Opioids have become a leading cause of uninten­tional injury death in Washington, even more than motor vehicle accidents or firearm fatal­i­ties, according to 2016 state data. Nation­wide, the Centers for Disease Control and Preven­tion (CDC) reports that overdose deaths related to prescrip­tion opioids have quadru­pled since 1999. Nurses can play an impor­tant role in reducing these deaths, as well as addic­tion problems, through their assess­ments and monitoring of patients.

The depth and breadth of prescrip­tion opioid abuse is far-reaching. A 2016 study published in the Journal of the American Medical Associ­a­tion (JAMA) by Baker and colleagues notes that there is signif­i­cant variability in the amount of opioids prescribed. The most commonly dispensed opioid was hydrocodone (78 percent), followed by oxycodone (15.4 percent).

Every day, more than 1,000 people are treated in emergency depart­ments for misusing one of these prescrip­tion opioids. In 2014, almost 2 million people in the United States abused or were depen­dent on prescrip­tion opioids. At least half of all opioid overdose deaths involve a prescrip­tion opioid and strike a wide adult popula­tion, with prescrip­tion opioid overdose rates between 1999 and 2014 highest among people age 25 to 54, according to the CDC.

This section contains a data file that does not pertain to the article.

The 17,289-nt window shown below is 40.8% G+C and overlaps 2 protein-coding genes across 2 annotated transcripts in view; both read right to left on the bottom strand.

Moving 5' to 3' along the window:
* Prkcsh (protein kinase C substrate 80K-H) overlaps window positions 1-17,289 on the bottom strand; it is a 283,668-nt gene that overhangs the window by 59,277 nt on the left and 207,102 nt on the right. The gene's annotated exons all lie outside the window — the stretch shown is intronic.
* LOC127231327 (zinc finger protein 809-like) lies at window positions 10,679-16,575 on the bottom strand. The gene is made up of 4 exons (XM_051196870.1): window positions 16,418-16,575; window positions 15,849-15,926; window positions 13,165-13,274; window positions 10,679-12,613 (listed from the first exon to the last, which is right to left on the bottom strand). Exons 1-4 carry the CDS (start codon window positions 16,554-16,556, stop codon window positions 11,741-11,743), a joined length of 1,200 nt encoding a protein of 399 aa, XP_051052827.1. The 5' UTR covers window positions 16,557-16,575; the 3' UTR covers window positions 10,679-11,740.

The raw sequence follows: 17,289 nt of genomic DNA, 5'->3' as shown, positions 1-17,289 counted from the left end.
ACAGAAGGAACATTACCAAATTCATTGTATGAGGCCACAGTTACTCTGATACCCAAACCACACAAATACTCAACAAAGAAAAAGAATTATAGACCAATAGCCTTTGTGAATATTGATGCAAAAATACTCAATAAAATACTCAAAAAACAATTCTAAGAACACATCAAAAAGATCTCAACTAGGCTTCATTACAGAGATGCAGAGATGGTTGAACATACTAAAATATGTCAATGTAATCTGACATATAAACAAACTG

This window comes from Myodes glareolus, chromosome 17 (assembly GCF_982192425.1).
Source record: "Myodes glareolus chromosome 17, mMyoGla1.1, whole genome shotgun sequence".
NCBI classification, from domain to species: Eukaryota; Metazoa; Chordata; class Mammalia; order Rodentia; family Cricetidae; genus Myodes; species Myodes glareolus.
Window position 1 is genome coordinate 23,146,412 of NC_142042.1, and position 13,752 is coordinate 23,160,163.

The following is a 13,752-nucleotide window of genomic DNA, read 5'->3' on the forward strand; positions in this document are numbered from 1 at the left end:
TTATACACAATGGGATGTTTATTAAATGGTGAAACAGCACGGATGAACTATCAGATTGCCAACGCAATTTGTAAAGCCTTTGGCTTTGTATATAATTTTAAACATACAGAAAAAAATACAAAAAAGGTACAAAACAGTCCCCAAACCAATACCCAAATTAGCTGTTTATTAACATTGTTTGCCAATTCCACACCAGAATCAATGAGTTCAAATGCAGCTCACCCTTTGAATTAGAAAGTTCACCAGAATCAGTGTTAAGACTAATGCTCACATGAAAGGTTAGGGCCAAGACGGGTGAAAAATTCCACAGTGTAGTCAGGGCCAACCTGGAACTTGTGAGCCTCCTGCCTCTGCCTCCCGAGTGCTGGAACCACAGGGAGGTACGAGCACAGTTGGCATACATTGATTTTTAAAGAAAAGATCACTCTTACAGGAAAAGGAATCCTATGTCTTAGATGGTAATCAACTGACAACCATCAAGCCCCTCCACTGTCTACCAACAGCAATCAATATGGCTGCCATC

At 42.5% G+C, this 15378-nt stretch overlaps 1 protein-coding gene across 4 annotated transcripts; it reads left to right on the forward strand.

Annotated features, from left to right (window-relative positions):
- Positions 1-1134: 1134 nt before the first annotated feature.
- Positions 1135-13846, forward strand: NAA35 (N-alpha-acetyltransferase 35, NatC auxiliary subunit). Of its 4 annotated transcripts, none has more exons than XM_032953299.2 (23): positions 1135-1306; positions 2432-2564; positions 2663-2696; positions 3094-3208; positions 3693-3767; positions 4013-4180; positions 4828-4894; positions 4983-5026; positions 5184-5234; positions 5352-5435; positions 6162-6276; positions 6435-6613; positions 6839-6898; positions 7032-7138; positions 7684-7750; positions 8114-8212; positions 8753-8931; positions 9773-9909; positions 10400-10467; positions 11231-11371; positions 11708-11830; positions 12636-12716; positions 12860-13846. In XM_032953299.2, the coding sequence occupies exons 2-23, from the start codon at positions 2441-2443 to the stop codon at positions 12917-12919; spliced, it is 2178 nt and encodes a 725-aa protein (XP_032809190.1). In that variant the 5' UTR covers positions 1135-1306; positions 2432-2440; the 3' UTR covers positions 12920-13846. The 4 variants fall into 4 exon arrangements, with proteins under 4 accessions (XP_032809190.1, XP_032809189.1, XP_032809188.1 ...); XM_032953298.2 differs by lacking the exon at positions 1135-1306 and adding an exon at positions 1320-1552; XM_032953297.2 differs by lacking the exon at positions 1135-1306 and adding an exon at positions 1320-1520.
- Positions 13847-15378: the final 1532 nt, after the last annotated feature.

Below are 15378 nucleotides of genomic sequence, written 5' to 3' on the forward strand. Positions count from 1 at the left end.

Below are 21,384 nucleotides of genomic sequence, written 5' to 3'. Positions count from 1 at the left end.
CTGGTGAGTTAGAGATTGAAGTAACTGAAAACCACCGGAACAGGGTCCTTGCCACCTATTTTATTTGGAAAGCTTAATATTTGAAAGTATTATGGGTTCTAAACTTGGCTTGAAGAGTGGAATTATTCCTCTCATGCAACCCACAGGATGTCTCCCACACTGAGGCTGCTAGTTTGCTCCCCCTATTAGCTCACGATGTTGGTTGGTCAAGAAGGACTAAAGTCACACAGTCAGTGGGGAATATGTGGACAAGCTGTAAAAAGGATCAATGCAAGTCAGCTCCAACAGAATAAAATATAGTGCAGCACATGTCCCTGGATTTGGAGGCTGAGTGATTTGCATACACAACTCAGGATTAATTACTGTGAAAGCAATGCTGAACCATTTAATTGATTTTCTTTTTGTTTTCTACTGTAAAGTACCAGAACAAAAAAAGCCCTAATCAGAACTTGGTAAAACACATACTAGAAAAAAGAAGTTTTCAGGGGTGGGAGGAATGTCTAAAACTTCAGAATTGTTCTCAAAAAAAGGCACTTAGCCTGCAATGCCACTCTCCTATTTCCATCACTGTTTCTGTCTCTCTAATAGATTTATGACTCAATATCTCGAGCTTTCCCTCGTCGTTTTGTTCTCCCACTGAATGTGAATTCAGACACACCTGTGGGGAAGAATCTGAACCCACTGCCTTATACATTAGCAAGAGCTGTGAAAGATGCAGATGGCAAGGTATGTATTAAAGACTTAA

But there may be a course correc­tion underway. A 2015 study in the American Journal of Preven­tive Medicine reported a decrease in the rate of prescribing opioids (- 5.7 percent), perhaps indicating that more health­care providers are becoming aware of the addic­tion issue.

At the same time, it’s impor­tant for nurses to be well aware of steps they can take to help protect themselves from possible legal action stemming from opioids.

Assess the patient carefully

Pain medica­tion should be matched to the individual patient’s needs. This begins with a detailed medical history, including a list of currently prescribed and past medica­tions. Ask about a history of substance use or substance use disor­ders in the patient and the patient’s family. If opioids are being consid­ered, assess the patient’s psychi­atric status.

A physical exam should also be completed, keeping in mind signs and symptoms of possible substance abuse, such as advanced periodon­titis, traumatic lesions and poor oral hygiene. If patients are already being managed for chronic pain, the nurse should consult with the appro­priate provider.

Screen and refer patients